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Sadiq Khan: ‘We’re in danger of gender equality being reversed’

“You can’t expect a young girl on a council estate in south-east London to be the next Kelly Hoppen without the access to finance, ideas, mentoring,” said Sadiq Khan, London’s mayor, at an International Women’s Day event at City Hall, organised by women-focused funding network and platform, AllBright.

In his keynote speech on Wednesday, Khan said his aim was to make London “the best city in the world to be a woman in business”. The Guardian Small Business Network asked how he planned to do that. His majority women business advisory board – 10 out of 16 members – was key, he said.

“As the mayor, I’ve got access to people with finance, and I’ve got to make sure it is in their interest to be tapping up young people with great ideas,” he added. Young women, in particular, he said, can feel there are not enough female role models in business. “Part of what we can do in the office of the mayor is to promote role models, is to encourage people to be aspirational, to be ambitious,” said Khan.

He explained one way he planned to do this is through Skills for Londoners, a taskforce the mayor’s office is setting up to help businesses and Londoners get the skills they need.



Khan with speakers at the event including AllBright’s founders (Anna Jones to his left, Debbie Wosskow to his right) and entrepreneur Kelly Hoppen (far right).

“I want to make sure Skills for Londoners taps up chief executives, entrepreneurs, successful women, to go to [speak at] assemblies at schools and further education colleges across London, to make them realise they can do anything, subject to being given a helping hand.”

Skills for Londoners, he said, could provide that girl on a London council estate with the resources to become a successful entrepreneur. “It’s a virtuous circle […] we all benefit from young Londoners whose potential is untapped having their potential [realised].”

At the start of the event, Debbie Wosskow, co-founder of AllBright and a member of Khan’s business advisory board, emphasised that the representation of, and investment in, women-led businesses is still far behind that of men. She pointed to the fact that only 10% of global venture capital funds are awarded to women in business. Moreover, in the UK just 14% (pdf) of angel investors are female.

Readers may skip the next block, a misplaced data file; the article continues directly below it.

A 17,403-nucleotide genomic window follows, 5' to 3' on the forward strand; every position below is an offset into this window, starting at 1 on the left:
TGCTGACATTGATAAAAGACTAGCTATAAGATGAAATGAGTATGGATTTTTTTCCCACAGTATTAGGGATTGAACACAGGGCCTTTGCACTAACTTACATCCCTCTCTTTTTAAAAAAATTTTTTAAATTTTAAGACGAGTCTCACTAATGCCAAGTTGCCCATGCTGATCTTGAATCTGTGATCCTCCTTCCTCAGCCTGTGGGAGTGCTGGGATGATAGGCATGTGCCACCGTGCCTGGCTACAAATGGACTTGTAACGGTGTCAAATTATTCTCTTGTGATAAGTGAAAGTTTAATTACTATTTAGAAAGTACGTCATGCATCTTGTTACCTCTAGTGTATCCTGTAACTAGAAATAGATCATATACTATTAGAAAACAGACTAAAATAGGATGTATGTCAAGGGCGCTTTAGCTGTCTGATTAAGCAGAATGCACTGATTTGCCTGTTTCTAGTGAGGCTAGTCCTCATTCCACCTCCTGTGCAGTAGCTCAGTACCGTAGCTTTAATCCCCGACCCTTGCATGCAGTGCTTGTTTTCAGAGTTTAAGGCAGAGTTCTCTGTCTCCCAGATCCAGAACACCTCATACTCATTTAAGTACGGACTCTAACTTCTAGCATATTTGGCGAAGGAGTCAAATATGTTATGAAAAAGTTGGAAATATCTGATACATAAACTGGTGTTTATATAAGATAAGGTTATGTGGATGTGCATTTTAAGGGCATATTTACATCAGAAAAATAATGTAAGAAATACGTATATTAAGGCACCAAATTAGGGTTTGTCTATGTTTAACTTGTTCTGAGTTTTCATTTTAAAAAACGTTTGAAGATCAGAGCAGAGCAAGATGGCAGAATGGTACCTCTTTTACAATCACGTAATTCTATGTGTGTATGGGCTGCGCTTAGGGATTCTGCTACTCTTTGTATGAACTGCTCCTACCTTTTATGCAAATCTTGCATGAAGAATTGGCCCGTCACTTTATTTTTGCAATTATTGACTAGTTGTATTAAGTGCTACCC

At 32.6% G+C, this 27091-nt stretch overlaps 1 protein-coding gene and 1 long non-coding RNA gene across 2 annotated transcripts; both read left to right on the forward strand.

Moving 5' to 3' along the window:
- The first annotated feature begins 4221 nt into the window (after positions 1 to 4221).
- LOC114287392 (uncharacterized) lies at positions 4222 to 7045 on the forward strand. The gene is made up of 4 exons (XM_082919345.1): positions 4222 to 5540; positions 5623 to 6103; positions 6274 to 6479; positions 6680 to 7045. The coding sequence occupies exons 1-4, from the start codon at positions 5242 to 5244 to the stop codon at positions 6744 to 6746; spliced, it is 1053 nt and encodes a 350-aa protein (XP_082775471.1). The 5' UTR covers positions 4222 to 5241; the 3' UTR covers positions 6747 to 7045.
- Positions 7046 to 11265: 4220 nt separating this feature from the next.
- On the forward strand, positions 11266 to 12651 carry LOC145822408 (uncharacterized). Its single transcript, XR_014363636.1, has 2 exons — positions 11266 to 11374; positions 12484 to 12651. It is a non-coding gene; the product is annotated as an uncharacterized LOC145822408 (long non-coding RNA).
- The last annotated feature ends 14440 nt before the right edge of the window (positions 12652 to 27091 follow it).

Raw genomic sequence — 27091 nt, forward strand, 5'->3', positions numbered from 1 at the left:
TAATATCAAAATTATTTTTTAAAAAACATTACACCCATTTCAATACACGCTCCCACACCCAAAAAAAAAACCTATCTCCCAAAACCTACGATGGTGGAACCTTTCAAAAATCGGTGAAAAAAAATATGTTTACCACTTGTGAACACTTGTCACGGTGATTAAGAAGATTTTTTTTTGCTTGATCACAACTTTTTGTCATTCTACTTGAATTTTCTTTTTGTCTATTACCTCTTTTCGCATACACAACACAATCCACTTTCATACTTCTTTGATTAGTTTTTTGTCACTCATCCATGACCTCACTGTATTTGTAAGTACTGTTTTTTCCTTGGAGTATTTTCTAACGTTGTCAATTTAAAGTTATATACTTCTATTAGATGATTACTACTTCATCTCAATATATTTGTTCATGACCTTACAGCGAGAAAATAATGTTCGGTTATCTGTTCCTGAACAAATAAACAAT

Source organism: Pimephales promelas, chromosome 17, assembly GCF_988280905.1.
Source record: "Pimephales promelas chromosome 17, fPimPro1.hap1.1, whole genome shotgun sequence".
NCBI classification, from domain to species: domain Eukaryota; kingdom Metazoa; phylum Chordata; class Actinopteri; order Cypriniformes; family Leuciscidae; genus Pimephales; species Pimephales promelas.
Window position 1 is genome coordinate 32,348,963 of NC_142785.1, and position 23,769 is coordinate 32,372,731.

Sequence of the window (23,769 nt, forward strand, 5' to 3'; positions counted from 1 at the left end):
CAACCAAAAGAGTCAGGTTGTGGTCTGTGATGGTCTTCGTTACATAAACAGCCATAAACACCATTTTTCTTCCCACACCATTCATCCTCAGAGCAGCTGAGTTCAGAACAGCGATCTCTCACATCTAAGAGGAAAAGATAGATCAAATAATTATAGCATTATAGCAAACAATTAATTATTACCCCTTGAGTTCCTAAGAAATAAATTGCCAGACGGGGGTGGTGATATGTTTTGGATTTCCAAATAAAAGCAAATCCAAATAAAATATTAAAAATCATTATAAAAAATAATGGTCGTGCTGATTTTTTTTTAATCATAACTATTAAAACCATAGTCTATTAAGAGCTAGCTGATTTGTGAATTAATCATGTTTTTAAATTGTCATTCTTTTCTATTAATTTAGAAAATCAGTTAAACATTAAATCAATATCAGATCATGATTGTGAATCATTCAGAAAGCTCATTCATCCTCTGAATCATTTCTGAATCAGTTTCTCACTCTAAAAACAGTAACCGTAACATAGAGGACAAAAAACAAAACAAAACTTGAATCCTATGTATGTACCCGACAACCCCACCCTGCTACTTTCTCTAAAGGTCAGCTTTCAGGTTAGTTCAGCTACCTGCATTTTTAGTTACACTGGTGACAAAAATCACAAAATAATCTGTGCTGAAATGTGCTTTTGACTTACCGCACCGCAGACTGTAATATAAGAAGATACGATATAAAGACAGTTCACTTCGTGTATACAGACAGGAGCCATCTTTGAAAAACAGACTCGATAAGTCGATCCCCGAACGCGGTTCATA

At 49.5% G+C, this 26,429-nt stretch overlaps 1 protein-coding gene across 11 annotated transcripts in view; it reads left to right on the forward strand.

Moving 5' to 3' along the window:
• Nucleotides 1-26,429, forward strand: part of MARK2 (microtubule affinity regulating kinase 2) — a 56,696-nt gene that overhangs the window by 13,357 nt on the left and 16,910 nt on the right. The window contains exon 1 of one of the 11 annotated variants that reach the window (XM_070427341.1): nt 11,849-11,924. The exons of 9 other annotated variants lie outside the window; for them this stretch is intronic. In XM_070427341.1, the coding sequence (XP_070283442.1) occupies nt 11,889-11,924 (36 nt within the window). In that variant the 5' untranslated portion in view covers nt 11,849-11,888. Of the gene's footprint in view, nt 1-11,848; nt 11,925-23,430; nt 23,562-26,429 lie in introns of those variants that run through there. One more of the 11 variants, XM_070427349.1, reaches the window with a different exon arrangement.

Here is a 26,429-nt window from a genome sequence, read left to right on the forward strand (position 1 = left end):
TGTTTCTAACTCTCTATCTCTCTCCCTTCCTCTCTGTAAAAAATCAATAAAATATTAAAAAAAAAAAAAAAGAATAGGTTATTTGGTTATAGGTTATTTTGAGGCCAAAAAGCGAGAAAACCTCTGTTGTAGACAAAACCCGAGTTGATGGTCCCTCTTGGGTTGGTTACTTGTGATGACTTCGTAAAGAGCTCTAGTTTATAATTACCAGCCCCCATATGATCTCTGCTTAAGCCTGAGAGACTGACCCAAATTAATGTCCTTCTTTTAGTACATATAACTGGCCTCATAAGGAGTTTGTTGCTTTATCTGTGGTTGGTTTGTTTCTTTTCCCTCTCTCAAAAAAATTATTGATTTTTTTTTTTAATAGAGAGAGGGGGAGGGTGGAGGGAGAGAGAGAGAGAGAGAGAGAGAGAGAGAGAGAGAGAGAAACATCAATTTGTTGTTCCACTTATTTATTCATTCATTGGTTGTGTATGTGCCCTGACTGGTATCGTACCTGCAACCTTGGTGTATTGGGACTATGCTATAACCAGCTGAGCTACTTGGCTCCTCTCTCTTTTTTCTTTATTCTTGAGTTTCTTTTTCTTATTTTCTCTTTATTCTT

While men still dominate the investment scene, they hold the power and need to be reminded of the value of women’s representation in businesses. Wosskow pointed out that companies with more women on their boards have been shown to deliver a 36% better return on investment.

At the AllBright event, Khan spoke to a room of mostly women. Such events, while positive for celebrating and supporting women, can either, by nature, exclude or not appeal to men. How can men be brought into the conversation, the Guardian Small Business network asked Khan. He said he thinks (most) men do know women’s value in business, but everyone, women included, still needs to be thoroughly convinced. “I’ve always argued that it [gender equality] is a moral case, social case, but actually there is an economic case,” he added.

With London providing roughly a quarter of the country’s economic output, and a fifth of its taxes, he said, imagine what its output would be if the business potential of its women was fully realised.

Will we always need an International Women’s Day? Khan said: “We’re at a crossroads, so my frustration in years past was that we are only inching forward [towards gender equality]. But I think, for the first time ever in my adult lifetime, we’re in danger of […] some of the process being reversed, with the rise of populist moments, with the fact that if you are a woman that puts her head above the parapet on social media you have threats made against you, the fact that we have some of the language [we do] being used by leaders of countries. I’m afraid, for the foreseeable future, we will continue to need International Women’s day, to get gender equality.”

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